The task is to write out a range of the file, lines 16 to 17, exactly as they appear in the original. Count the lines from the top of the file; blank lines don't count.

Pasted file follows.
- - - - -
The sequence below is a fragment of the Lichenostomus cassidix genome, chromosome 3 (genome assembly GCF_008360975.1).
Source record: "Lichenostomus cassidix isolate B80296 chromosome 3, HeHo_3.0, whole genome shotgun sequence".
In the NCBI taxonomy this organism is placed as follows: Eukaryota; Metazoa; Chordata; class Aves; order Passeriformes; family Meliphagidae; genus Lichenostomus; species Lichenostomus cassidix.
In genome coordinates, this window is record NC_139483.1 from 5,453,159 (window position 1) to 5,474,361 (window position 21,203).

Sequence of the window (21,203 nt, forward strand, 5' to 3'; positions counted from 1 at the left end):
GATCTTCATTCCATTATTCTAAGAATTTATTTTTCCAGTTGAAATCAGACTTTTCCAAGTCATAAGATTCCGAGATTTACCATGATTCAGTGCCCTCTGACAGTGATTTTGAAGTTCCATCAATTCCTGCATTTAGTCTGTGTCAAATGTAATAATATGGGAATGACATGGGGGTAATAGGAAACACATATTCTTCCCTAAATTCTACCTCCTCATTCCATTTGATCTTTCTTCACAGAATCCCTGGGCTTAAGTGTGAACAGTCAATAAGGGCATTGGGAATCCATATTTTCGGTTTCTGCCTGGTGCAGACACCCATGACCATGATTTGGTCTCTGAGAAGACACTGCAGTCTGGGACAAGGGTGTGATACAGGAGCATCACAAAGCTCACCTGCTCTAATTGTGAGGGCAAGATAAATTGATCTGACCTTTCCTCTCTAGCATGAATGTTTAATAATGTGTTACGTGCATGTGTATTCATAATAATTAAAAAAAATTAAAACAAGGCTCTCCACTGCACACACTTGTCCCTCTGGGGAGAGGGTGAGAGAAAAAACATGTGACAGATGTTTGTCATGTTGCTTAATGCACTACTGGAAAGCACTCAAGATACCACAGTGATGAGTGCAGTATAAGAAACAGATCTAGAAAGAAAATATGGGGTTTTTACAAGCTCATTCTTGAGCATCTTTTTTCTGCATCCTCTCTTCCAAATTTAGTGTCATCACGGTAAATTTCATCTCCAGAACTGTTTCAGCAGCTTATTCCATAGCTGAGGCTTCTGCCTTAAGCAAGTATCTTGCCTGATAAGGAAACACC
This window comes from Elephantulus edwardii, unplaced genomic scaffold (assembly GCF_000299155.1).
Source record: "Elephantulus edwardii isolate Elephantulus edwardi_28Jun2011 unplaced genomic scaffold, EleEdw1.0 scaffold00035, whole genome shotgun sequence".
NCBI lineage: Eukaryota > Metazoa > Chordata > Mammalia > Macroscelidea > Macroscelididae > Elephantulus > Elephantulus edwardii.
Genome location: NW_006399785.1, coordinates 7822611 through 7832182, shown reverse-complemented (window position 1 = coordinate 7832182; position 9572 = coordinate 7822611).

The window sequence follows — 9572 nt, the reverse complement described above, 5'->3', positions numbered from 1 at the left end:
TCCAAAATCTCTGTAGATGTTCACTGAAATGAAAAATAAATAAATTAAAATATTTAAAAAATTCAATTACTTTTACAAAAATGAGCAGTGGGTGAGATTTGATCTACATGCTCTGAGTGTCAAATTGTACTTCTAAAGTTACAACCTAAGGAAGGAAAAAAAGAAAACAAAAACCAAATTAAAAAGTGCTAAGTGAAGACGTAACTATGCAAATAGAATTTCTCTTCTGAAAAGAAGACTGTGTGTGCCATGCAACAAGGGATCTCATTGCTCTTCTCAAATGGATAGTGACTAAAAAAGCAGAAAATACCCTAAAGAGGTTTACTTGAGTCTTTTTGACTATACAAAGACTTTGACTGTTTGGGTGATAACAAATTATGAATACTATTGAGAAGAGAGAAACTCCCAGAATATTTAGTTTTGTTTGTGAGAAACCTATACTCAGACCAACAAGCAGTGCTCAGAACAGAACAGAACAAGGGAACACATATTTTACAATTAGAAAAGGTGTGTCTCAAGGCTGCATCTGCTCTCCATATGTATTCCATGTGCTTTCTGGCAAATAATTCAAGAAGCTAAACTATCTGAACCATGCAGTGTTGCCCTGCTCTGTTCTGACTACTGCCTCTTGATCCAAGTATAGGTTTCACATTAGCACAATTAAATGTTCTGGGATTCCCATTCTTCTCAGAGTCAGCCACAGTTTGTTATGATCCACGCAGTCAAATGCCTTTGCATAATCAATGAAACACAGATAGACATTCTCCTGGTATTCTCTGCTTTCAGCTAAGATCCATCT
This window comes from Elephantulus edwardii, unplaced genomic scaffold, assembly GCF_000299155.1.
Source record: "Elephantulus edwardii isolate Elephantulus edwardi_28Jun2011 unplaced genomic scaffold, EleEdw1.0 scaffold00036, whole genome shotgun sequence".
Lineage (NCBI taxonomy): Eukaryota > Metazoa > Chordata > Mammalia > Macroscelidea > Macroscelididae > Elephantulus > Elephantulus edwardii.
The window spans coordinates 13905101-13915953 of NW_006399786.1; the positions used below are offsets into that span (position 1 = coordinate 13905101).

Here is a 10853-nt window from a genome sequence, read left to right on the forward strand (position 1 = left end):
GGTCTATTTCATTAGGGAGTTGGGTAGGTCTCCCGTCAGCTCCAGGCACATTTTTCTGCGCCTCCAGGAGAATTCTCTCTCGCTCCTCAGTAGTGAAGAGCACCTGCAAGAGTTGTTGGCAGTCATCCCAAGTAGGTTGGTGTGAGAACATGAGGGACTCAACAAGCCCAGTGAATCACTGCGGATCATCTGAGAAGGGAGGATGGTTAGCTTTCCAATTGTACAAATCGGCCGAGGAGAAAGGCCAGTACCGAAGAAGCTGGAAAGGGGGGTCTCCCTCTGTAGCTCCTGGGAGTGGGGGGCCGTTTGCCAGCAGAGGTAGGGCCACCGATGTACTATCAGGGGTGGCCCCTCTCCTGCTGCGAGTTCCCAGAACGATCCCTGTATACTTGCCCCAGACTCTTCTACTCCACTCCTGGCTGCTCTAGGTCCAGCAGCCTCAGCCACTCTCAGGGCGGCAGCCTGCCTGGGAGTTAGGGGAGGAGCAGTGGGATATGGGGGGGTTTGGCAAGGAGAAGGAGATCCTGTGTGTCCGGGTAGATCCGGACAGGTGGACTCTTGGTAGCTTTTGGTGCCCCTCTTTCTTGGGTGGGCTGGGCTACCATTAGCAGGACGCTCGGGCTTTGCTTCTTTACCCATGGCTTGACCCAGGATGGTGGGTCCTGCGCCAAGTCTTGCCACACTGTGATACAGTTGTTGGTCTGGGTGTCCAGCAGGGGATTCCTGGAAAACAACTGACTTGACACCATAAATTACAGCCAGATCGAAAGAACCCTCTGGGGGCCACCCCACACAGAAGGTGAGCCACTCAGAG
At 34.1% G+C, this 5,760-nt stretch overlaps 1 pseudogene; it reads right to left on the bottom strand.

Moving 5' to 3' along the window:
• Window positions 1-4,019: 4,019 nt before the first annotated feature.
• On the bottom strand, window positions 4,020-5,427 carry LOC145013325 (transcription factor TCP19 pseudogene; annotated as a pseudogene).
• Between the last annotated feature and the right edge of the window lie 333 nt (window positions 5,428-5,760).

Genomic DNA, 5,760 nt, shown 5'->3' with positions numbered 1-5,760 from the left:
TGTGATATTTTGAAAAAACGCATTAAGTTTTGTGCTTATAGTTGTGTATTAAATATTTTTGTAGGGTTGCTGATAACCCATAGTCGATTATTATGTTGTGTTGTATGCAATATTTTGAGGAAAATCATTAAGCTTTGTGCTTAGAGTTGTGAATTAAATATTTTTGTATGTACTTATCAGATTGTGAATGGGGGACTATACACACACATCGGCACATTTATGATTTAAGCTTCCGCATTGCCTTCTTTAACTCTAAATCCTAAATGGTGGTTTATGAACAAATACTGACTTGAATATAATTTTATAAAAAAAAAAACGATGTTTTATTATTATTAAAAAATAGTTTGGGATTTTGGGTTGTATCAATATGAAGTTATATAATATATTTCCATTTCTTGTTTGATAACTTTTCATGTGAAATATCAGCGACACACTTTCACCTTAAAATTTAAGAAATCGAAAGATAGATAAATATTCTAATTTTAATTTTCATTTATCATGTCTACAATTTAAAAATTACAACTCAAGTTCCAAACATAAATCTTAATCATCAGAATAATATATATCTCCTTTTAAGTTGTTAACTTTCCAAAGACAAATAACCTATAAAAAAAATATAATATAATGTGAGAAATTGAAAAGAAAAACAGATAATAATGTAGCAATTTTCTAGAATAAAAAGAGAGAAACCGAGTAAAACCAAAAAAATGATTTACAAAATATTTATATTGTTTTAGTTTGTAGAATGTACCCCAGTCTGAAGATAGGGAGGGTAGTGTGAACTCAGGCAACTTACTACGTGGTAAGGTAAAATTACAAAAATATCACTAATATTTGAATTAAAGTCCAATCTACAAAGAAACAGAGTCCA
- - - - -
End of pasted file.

The window spans coordinates 13905101-13915953 of NW_006399786.1; the positions used below are offsets into that span (position 1 = coordinate 13905101).

Here is a 10853-nt window from a genome sequence, read left to right on the forward strand (position 1 = left end):